Monday, April 10, 2006

One Heck of an Artist!

I was flipping through Essential Avengers Vol. 2 yesterday reading some stories that I hadn’t read in nearly a decade. I once thought that the first twenty issues of Avengers was the Silver Age peak of this title and that things went downhill a bit until the introduction of the Vision, but now I am not so sure.

After the great Swordsman saga in issues #19 and #20, it seems like the new team really started to find its legs. The Cap/Hawkeye tension continued, but each character started to show the other some respect. Wanda and Pietro also began to behave as more than simple window dressing as subtle hints about their mysterious past are dropped.

OK, that’s all fine and dandy but it’s all pretty typical of Stan Lee melodrama machinery. What really blew me away was the artwork by Dandy Don Heck. Don Heck is awesome. He is double awesome. This is a man who should have mountains and rivers named after him. I am going to petition my city council to have my street renamed Heck Ave.

It’s tough to think of a comic book artist who has been more unfairly criticized than Don Heck. From his wonderful Comics Media work in the early 50s to his late period work for DC, Don Heck brought energy and professionalism to the comic book page.

The one issue that really stands out for me in the #21-30 run is issue #28 featuring the return of Giant-Man. This issue is electric – Heck’s layouts and pencils lead the eyes across the page in an energetic fashion, the reader anticipates each page turn. The action is given a sense of urgency, as Hank’s desperation is palpable.

I have always had a pretty neutral opinion on Frank Giacoia’s inks, but in these pages he truly excels, giving an important depth to Heck’s fine pencils. This can be best seen in the face of the Collector – a wonderfully designed villain whose essence can be found in his deep, dark eye sockets.

Like many others, I have always felt that Heck drew the most attractive females in the funnybook business. I never really thought about his depiction of men. I was showing my wife the story as I wanted to read her Cap’s line to the Wasp that Hank would give his life a hundred times for her. She saw a picture of Hank Pym in civilian clothes and said ‘that’s guy’s good looking’. He draws the most attractive people in the funnybook business.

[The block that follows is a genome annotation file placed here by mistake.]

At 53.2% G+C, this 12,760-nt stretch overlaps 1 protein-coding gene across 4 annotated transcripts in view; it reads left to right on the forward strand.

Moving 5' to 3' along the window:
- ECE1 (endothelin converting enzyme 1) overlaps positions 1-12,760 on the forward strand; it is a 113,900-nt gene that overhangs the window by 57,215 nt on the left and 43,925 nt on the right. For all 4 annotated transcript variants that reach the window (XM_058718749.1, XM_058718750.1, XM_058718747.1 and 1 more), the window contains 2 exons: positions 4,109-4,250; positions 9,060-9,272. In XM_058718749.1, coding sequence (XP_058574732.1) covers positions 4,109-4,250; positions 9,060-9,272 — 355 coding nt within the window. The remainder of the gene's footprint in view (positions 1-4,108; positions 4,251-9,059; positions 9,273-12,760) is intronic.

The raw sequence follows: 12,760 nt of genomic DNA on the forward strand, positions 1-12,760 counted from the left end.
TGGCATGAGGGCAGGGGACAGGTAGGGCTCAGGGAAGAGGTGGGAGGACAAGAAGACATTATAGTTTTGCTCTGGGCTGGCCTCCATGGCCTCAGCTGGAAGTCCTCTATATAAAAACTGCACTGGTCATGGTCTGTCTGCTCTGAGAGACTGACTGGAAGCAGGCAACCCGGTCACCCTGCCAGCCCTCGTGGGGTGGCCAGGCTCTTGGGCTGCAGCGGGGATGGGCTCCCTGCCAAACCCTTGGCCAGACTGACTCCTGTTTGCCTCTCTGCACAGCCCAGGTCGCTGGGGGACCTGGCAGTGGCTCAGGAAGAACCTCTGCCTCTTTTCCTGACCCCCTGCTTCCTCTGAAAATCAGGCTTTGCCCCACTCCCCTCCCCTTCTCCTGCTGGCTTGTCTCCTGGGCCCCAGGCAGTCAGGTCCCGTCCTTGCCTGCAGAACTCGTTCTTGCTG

Don – we miss you. Thanks for Avengers #28.


Anonymous said...

For me, it's always Giant-Size Defenders #4, and (as you know) The Liberty Legion, that provide the chief counterexample to claims that Don Heck sucks. How people can even say this I don't know. I blame Harlan Ellison.

Pj Perez said...

Oh man. The only comic book in my mutli-thousands collection protected by a mylar sleeve is Avengers #28. I need to get the essentials collection, so I can read without fear of ruining its good quality. I remember picking this up at a convention in Philadelphia back in the late '80s (maybe very early '90s) and not paying very much for it. I almost forgot I have it until I read this!

And you are so right: I think Don Heck had to toil in the shadow of Jack Kirby is the problem, when Heck is an awesome illustrator in his own right. People forget that he basically created the look and feel for the whole cast of Iron Man as well. Heck yeah!

Anonymous said...

Sorry I never liked Heck. Kirby & John Buscema were way better.